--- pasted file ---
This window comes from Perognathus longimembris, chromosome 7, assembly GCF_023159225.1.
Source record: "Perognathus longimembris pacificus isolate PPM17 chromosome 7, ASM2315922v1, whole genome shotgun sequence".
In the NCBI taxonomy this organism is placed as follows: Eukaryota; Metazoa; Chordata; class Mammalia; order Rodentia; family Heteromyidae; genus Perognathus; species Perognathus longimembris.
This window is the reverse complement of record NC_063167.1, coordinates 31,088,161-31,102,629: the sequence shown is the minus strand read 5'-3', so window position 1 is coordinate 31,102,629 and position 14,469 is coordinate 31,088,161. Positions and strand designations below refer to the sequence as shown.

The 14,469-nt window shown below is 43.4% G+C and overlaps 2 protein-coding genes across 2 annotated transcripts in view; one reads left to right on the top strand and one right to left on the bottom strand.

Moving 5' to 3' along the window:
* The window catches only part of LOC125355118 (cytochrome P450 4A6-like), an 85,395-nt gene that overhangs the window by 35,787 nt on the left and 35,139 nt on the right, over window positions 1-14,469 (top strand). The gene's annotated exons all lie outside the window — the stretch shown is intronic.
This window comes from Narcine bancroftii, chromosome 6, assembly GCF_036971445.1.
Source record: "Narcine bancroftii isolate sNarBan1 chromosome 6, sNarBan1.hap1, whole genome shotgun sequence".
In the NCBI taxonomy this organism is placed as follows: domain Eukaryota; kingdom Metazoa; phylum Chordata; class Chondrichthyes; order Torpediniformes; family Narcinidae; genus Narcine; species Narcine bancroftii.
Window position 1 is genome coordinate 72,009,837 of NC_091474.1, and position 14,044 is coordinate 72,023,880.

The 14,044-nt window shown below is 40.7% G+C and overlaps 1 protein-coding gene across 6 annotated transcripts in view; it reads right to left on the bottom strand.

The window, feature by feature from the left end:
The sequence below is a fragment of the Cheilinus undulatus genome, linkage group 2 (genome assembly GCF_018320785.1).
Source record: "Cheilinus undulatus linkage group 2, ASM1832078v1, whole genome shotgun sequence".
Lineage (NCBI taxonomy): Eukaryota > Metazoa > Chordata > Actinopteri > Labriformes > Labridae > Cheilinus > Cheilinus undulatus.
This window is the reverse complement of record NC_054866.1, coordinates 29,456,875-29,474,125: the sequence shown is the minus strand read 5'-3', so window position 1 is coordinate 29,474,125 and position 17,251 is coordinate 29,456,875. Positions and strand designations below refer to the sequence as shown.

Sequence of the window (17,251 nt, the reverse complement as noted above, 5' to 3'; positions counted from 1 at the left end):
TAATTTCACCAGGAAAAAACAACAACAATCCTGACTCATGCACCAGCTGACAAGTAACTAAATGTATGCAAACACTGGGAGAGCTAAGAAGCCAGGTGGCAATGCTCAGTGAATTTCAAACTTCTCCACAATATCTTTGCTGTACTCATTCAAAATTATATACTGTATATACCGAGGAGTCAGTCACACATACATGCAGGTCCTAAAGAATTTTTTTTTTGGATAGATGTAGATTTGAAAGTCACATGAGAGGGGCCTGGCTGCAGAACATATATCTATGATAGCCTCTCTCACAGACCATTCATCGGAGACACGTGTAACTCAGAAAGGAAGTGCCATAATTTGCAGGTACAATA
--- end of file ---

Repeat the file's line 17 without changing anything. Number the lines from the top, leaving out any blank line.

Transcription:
This window is the reverse complement of record NC_054866.1, coordinates 29,456,875-29,474,125: the sequence shown is the minus strand read 5'-3', so window position 1 is coordinate 29,474,125 and position 17,251 is coordinate 29,456,875. Positions and strand designations below refer to the sequence as shown.